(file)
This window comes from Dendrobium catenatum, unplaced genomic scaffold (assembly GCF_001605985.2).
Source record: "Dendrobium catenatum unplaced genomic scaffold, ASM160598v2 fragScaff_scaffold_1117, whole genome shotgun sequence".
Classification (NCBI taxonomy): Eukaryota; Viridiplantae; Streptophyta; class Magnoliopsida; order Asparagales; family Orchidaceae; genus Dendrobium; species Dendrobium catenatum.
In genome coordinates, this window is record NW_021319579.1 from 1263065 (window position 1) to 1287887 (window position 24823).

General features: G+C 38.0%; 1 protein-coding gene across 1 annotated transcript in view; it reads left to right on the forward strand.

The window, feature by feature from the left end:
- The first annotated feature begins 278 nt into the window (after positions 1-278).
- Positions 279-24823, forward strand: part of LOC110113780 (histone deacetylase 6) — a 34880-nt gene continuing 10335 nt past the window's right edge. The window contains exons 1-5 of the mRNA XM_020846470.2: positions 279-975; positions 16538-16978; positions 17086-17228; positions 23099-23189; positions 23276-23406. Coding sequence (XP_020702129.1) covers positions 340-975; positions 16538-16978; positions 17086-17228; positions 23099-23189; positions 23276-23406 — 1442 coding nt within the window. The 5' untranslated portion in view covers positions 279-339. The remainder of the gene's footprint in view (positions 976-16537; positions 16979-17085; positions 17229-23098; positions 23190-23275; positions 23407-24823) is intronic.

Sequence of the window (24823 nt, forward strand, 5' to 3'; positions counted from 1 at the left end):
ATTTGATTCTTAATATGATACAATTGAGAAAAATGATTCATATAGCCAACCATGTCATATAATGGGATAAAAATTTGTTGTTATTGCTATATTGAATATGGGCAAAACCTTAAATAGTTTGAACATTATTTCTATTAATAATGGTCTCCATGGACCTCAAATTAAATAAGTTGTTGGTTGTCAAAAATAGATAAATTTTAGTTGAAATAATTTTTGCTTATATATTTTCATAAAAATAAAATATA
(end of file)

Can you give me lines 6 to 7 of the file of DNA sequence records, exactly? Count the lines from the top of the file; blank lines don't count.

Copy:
The window, feature by feature from the left end:
- The first annotated feature begins 278 nt into the window (after positions 1-278).